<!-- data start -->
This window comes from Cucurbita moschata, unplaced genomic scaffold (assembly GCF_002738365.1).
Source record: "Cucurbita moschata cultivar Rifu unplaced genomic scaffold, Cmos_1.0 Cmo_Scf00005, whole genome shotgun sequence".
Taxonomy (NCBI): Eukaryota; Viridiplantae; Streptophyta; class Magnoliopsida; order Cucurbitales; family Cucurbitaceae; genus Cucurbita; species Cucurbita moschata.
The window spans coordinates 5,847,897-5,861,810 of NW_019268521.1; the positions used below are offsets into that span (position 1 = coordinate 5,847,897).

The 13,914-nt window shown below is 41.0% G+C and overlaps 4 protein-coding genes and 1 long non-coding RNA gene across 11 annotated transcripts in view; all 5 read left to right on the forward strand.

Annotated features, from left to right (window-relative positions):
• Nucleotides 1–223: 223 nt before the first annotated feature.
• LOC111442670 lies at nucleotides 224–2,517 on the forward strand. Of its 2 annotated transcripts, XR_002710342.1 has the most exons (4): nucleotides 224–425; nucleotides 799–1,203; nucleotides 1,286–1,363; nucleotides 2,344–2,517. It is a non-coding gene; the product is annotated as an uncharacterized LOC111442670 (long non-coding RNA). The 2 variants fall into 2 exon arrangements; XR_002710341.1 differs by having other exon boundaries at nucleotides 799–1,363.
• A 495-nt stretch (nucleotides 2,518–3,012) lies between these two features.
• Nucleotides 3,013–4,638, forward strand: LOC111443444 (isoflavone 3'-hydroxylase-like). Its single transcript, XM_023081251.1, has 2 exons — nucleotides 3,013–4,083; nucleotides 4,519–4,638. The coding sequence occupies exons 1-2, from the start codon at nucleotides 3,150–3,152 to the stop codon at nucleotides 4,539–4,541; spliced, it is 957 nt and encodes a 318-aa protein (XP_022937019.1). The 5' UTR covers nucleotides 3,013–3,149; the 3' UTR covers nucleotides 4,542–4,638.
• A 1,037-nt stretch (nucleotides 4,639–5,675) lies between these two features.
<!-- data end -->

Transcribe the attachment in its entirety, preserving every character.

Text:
This window comes from Cucurbita moschata, unplaced genomic scaffold (assembly GCF_002738365.1).
Source record: "Cucurbita moschata cultivar Rifu unplaced genomic scaffold, Cmos_1.0 Cmo_Scf00005, whole genome shotgun sequence".
Taxonomy (NCBI): Eukaryota; Viridiplantae; Streptophyta; class Magnoliopsida; order Cucurbitales; family Cucurbitaceae; genus Cucurbita; species Cucurbita moschata.
The window spans coordinates 5,847,897-5,861,810 of NW_019268521.1; the positions used below are offsets into that span (position 1 = coordinate 5,847,897).

The 13,914-nt window shown below is 41.0% G+C and overlaps 4 protein-coding genes and 1 long non-coding RNA gene across 11 annotated transcripts in view; all 5 read left to right on the forward strand.

Annotated features, from left to right (window-relative positions):
• Nucleotides 1–223: 223 nt before the first annotated feature.
• LOC111442670 lies at nucleotides 224–2,517 on the forward strand. Of its 2 annotated transcripts, XR_002710342.1 has the most exons (4): nucleotides 224–425; nucleotides 799–1,203; nucleotides 1,286–1,363; nucleotides 2,344–2,517. It is a non-coding gene; the product is annotated as an uncharacterized LOC111442670 (long non-coding RNA). The 2 variants fall into 2 exon arrangements; XR_002710341.1 differs by having other exon boundaries at nucleotides 799–1,363.
• A 495-nt stretch (nucleotides 2,518–3,012) lies between these two features.
• Nucleotides 3,013–4,638, forward strand: LOC111443444 (isoflavone 3'-hydroxylase-like). Its single transcript, XM_023081251.1, has 2 exons — nucleotides 3,013–4,083; nucleotides 4,519–4,638. The coding sequence occupies exons 1-2, from the start codon at nucleotides 3,150–3,152 to the stop codon at nucleotides 4,539–4,541; spliced, it is 957 nt and encodes a 318-aa protein (XP_022937019.1). The 5' UTR covers nucleotides 3,013–3,149; the 3' UTR covers nucleotides 4,542–4,638.
• A 1,037-nt stretch (nucleotides 4,639–5,675) lies between these two features.